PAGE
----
With a mix of headlines regarding the state of the UK economy, where are we today?
Generally the UK economy is performing steadily, albeit unspectacularly. The headline numbers behind the UK economy are looking okay, but there are weaknesses behind some of those figures.
The latest data for UK economic growth beat expectations, with GDP rising 0.4% in Q2 this year. But looking ahead, the Bank of England expect the economy to grow around 1.75% over the next few years. Modest, but not exactly exciting, particularly compared to the United States whose economy is growing at over 4%.
Inflation has been rising, but with incomes failing to keep pace, saving for many households has been a struggle. However, this changed last month when incomes grew 2.6% over the last three months, beating inflation at 2.4%.
Spare capacity in the UK’s labour market is beginning to run out with unemployment at a 43-year record low, and this is finally putting pressure on wages to start rising. But despite that, productivity is still sluggish. According to the International Monetary Fund (IMF), by Thursday afternoon, the average US or German worker has produced as much as a UK worker manages by Friday afternoon. However, productivity is hard to improve without investment.
The good news is that despite two hikes over the last 12 months, interest rates are set to stay low. In September, the Bank of England voted to hold interest rates at 0.75% and the financial markets are forecasting just one, potentially two, further interest rate hikes by 2020. And this is good news for mortgaged households and should help support demand.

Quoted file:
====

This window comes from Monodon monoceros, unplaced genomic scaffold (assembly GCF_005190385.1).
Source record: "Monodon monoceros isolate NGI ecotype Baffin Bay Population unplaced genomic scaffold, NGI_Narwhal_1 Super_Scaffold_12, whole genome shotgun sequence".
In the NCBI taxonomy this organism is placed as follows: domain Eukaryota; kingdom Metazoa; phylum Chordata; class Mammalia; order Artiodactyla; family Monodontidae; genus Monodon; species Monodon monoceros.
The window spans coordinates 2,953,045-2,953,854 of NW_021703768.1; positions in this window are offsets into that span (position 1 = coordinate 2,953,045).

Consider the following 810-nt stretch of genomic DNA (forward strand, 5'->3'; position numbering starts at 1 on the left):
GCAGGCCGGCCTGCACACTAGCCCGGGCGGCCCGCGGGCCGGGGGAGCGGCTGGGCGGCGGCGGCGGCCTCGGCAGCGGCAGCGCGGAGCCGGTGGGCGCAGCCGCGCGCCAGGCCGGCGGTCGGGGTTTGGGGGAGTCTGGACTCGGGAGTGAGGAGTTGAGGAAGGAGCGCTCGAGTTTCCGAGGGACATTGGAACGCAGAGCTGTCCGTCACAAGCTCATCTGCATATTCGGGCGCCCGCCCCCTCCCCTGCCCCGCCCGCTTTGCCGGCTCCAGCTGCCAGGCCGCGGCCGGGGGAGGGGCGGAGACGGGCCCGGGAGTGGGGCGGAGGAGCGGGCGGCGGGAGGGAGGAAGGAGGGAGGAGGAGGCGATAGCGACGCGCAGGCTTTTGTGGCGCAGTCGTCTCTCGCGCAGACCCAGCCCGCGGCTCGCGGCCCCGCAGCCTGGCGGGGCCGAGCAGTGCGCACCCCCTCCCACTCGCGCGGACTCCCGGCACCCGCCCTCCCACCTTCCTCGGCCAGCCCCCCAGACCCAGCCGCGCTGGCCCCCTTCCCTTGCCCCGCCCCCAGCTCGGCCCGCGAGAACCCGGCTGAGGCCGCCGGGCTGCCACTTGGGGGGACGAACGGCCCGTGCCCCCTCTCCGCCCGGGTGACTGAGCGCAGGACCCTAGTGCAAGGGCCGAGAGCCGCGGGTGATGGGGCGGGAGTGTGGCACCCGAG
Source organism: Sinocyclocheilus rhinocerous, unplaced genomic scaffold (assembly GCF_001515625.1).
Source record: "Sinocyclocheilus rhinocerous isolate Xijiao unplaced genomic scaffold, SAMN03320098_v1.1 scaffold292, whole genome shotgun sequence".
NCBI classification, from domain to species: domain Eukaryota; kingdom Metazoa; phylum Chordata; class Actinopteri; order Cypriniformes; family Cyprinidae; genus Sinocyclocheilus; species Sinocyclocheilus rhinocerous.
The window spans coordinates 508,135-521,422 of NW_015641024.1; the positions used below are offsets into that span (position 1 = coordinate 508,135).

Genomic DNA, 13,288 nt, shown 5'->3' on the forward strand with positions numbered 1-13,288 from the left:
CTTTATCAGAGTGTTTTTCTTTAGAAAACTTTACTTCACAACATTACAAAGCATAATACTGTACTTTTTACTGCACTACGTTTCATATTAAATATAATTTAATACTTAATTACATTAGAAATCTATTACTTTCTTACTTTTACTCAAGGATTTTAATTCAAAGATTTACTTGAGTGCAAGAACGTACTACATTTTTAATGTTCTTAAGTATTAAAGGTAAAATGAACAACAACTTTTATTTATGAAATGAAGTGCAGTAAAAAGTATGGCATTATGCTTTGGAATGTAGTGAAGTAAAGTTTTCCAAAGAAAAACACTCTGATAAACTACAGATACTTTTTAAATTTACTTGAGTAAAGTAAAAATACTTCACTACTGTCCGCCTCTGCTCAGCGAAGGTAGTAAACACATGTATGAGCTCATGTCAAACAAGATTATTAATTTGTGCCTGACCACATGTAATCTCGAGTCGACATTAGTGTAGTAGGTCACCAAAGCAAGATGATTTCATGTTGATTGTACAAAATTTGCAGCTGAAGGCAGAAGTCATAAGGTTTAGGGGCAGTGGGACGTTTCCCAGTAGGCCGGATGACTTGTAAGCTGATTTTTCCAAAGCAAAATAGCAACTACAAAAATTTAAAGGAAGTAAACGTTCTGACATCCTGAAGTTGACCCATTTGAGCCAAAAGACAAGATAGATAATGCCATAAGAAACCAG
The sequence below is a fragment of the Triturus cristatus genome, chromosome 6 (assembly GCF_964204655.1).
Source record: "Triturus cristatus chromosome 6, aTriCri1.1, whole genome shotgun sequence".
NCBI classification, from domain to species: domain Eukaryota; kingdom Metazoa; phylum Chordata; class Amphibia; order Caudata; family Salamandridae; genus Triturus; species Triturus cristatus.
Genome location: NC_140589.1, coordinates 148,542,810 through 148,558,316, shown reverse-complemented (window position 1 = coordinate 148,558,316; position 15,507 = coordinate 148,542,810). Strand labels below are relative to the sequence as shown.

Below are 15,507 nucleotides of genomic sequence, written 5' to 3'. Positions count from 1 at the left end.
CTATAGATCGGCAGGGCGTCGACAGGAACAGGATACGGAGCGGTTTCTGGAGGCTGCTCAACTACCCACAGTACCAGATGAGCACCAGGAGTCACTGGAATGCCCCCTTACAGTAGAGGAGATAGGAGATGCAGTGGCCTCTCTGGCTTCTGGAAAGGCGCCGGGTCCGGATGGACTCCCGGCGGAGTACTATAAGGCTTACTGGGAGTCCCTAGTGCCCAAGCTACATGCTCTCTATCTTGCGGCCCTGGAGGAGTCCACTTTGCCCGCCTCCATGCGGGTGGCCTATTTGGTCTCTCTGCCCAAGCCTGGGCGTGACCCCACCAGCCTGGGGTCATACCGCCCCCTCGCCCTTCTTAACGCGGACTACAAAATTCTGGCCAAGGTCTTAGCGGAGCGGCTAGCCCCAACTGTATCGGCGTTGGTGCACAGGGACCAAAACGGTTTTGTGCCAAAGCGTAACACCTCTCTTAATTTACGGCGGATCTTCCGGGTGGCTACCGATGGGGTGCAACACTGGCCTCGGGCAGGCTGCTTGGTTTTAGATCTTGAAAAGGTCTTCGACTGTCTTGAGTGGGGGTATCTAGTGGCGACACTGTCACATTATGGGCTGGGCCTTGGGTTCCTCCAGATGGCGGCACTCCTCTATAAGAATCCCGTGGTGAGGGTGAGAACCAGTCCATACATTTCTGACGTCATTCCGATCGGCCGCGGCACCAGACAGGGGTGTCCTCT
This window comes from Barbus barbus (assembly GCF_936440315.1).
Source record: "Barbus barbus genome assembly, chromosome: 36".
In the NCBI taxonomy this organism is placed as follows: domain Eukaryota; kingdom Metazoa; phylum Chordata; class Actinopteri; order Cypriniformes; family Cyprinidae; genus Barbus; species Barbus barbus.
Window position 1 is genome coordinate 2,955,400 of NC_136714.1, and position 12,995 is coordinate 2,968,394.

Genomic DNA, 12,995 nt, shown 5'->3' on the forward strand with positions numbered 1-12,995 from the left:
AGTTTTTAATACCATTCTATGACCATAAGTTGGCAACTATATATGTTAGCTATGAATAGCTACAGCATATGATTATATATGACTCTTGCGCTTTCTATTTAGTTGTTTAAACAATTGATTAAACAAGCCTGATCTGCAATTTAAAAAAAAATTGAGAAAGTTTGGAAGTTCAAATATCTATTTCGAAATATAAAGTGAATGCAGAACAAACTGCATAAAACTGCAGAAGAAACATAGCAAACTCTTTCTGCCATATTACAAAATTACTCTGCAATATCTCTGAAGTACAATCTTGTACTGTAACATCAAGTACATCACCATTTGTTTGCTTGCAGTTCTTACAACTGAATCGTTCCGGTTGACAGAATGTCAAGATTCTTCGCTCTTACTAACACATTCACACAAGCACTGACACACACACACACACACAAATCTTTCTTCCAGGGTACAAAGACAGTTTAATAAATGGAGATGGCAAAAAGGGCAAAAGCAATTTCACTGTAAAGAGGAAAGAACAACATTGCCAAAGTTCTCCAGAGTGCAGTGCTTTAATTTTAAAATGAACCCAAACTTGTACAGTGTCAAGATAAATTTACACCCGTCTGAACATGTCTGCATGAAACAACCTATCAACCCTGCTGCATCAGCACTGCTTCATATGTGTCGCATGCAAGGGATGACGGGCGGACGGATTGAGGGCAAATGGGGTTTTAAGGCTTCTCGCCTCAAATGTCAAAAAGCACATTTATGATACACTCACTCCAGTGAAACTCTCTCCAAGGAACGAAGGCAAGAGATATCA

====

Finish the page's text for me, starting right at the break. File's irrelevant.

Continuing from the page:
But the latest interest rate rise hasn’t really had much of an immediate impact on the market. Around two-thirds of mortgaged households are on fixed rate mortgages according to UK Finance and haven’t been directly impacted by any interest rate hikes. Additionally, it seems that most lenders had already priced in an interest rate rise, which has meant that mortgage interest rates have barely crept up.
So overall, the economy is looking steady, but Brexit uncertainty still looms large. Leaving the EU without a deal still poses the biggest risk to the future. But the good news is that the fundamentals supporting the economy and housing market are in a better place than they were ten years ago and this builds a firm foundation for growth in the future.